Written By Seth Gardenswartz
Hoping to observe COVID quarantine rules, you try to order pizza online for delivery. The buttons you click redirect across the entire website. You see a colorful list of toppings but cannot add the ones you want like garlic and anchovies (they help with the social distancing).
When a similar situation was presented to the Ninth Circuit Court of Appeals in 2019, the Court determined that websites should be treated as places of public accommodation, like restaurants or hotels, under the Americans with Disabilities Act (the “ADA”) (Robles v. Domino’s Pizza, LLC, 913 F.3d 898, 902 (9th Cir. 2019)).
So is your business’ website a place of public accommodation? The ADA requires websites to provide “full and equal enjoyment” to the goods and services offered if your website qualifies as a place of public accommodation. The most recent application by the Eleventh Circuit held that a website is a place of public accommodation only if it is so “heavily integrated” into the services offered, that an inability to use the website would prevent a user from accessing the business’ goods and services in any form (Gill v. Winn-Dixie Stores, Inc., No. 17-13467 (11th Cir. 2021)). So far, Gill is the highest standard a court has provided to determine whether a website needs to comply with the ADA.
During the COVID outbreak, the heightened need to access online information and resources may increase the likelihood that your website qualifies as a place of public accommodation. As businesses moved online for COVID, more sites have probably met the Gill standard and need to comply with the ADA. If your business came to rely on remote access and services in the last year, your customers probably did too. More people are living with disabilities than you might expect; a 2015 CDC study estimates over 50 million Americans live with a disability. Regardless of the legal implications, there may be customers that your business is failing to reach by not making your website accessible.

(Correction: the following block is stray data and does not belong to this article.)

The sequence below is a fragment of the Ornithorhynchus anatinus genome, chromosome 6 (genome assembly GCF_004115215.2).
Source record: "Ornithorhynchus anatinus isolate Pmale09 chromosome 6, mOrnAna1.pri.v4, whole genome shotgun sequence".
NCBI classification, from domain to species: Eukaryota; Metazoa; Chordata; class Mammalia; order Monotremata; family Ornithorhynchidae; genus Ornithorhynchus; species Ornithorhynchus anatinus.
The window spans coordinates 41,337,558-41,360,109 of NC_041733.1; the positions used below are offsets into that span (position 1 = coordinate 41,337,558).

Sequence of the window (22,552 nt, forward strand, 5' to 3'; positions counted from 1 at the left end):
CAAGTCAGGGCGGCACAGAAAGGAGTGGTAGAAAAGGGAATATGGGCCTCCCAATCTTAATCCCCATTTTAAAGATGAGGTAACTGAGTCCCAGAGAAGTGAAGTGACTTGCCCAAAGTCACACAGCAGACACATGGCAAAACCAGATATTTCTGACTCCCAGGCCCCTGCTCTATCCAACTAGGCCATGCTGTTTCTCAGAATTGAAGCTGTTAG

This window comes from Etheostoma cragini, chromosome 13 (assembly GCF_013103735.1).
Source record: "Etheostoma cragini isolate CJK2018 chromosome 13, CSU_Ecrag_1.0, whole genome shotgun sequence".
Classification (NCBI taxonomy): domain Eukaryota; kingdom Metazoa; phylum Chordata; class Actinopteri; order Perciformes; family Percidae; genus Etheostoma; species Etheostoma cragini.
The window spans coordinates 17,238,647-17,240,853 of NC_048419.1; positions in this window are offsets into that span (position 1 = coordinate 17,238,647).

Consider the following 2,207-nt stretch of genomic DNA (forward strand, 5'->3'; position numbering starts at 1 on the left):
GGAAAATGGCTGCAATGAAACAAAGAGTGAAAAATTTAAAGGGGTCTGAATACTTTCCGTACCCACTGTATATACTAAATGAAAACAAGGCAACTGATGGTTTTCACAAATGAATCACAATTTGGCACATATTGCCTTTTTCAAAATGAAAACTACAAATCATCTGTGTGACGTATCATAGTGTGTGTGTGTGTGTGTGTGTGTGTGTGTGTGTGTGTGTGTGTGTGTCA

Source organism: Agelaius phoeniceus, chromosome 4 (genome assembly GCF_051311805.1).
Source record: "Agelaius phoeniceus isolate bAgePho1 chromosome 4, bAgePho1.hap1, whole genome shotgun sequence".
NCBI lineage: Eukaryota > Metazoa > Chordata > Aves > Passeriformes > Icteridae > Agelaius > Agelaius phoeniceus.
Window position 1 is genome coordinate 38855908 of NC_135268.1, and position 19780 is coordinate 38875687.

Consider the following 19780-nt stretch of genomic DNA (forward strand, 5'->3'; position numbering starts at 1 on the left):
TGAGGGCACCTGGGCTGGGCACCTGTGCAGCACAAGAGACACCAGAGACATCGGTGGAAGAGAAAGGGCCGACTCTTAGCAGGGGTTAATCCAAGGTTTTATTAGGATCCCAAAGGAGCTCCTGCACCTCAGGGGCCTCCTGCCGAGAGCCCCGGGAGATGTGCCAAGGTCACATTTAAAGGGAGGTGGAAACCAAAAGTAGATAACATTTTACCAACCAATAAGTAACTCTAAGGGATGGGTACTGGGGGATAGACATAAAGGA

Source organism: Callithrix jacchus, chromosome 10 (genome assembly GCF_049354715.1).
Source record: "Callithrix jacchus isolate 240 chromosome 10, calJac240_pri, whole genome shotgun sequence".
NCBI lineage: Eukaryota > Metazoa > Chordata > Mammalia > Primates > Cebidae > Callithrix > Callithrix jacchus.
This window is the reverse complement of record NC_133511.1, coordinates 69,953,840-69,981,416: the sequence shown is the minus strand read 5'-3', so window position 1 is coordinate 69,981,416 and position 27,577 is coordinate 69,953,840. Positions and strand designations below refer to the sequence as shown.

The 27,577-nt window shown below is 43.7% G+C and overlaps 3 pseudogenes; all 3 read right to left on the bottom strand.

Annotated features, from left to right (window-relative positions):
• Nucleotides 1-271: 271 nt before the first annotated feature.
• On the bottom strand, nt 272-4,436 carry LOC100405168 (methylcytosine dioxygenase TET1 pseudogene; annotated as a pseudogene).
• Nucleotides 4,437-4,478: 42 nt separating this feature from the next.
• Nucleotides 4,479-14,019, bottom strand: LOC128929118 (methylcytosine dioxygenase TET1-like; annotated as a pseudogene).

The risks of ADA non-compliance are substantial. ADA compliance is a matter of strict liability. Remedial measures after the fact and half-baked attempts at compliance will not reduce your business’ liability for failing to satisfy the ADA. For example, Brooklyn Brewery was sued by a blind woman because she could not use a screen reader to navigate their page and get information about a potential visit. Your business could be liable to non-customers so long as they had an “intent” to access the services (White v. Square, Inc., 7 Cal.5th 1019, 250 Cal. Rptr. 3d 770, 446 P.3d 276 (Cal. 2019)). In an interconnected world, potential customers may be in other states subjecting you to that jurisdiction’s rules (Abelardo Martinez v. Epic Games, Inc. et al, Inc., No. 19STCV41717 (Cal. Super. Ct., L.A. Cty. August 12, 2020)). Your business could be subject to California’s UNRUH act even if it’s located outside of California.
So what makes a website ADA compliant? The department of Justice has not set clear rules for when a site is and isn’t compliant. However, they have indicated that meeting all ‘Web Content Access Guidelines(WCAG) 2.1’ created by the World Wide Web Consortium would likely satisfy the ADA. Even if you use an “accessible” template through a website building platform, you should not rely on that template as complying with all of WCAG or the DOJ’s standards. At the very least, you should ask two questions; how do customers encounter the website? What tools and technology are they using? Customers may be using screen readers, text-to-speech programs, or other assistive technology. When considering how customers interact with your website, certain choices not only avoid ADA violations but can improve all customers’ experiences with your website.